After a mid-year slump where I felt I wasn't getting enough from the books I was reading, I've been on a hot streak lately with some great ones. Dear Chairman is the latest book to get me fired up.
Each chapter in this book is dedicated to one case of activism. Author Jeff Gramm has found some of the most interesting cases of the last few decades, and provides colour about the market environment along with rule/legal changes that occurred as a result of the activism. You learn about companies, people and history, which makes this a fantastic book.
I'm no activist, and I prefer to invest with partners that have skin in the game or have track records which suggest they behave as if they do. And yet I found myself rooting for the activist in pretty much every case. It's probably because I sympathized with their points of view, having been a frustrated investor who has watched many a management try to loot a company. These include managers who hoard huge cash balances and/or spend shareholder funds with poor processes, which is what's going on in most of the book's cases.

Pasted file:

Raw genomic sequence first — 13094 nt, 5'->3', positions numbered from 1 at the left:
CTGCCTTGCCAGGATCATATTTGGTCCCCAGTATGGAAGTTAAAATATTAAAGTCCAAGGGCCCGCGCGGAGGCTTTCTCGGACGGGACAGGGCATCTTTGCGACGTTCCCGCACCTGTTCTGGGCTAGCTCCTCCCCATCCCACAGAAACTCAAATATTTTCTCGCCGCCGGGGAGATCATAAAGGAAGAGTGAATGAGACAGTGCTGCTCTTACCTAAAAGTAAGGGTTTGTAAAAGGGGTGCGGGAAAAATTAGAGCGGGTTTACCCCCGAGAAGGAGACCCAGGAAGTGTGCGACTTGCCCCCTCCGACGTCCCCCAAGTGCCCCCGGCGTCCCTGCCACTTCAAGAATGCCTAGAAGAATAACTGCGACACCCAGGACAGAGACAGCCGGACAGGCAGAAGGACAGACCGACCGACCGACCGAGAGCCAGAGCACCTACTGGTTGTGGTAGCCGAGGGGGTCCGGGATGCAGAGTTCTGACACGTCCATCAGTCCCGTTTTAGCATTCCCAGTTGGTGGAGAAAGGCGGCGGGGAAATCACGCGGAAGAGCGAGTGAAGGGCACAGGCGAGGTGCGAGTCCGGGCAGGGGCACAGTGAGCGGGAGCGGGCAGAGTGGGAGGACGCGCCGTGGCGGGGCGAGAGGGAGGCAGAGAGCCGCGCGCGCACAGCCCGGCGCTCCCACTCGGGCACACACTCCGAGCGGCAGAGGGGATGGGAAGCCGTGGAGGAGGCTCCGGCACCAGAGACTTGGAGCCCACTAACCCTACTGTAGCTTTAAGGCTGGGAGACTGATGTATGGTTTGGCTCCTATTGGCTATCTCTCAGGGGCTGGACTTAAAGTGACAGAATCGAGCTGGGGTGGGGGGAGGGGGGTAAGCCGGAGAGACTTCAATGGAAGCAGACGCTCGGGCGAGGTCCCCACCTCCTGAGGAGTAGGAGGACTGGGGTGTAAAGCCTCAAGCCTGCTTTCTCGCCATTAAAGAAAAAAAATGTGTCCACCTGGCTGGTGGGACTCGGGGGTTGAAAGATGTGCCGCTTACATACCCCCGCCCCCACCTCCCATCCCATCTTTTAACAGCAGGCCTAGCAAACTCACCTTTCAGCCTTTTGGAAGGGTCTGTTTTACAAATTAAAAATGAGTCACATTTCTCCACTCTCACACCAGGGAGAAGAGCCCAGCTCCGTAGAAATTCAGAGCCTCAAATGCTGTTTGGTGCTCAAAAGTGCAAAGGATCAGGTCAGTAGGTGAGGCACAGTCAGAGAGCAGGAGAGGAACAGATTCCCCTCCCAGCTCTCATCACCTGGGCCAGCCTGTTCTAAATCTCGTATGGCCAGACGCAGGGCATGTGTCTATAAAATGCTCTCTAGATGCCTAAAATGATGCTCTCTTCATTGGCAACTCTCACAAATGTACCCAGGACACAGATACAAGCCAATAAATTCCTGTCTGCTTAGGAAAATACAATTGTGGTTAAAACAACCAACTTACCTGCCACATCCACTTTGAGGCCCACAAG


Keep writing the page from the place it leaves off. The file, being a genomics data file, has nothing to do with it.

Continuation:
Unfortunately, management has an advantage when it comes to these contests. They get to spend company money on the best law/IR firms while the activists are spending their own. But if you read Dear Chairman, you'd think activists have a great track record. And that may the truth, as according to this article activists either win or settled 84% of the time in 2014. These stats kind of suggest there probably should be more of it!
I highly recommend Dear Chairman to all investors.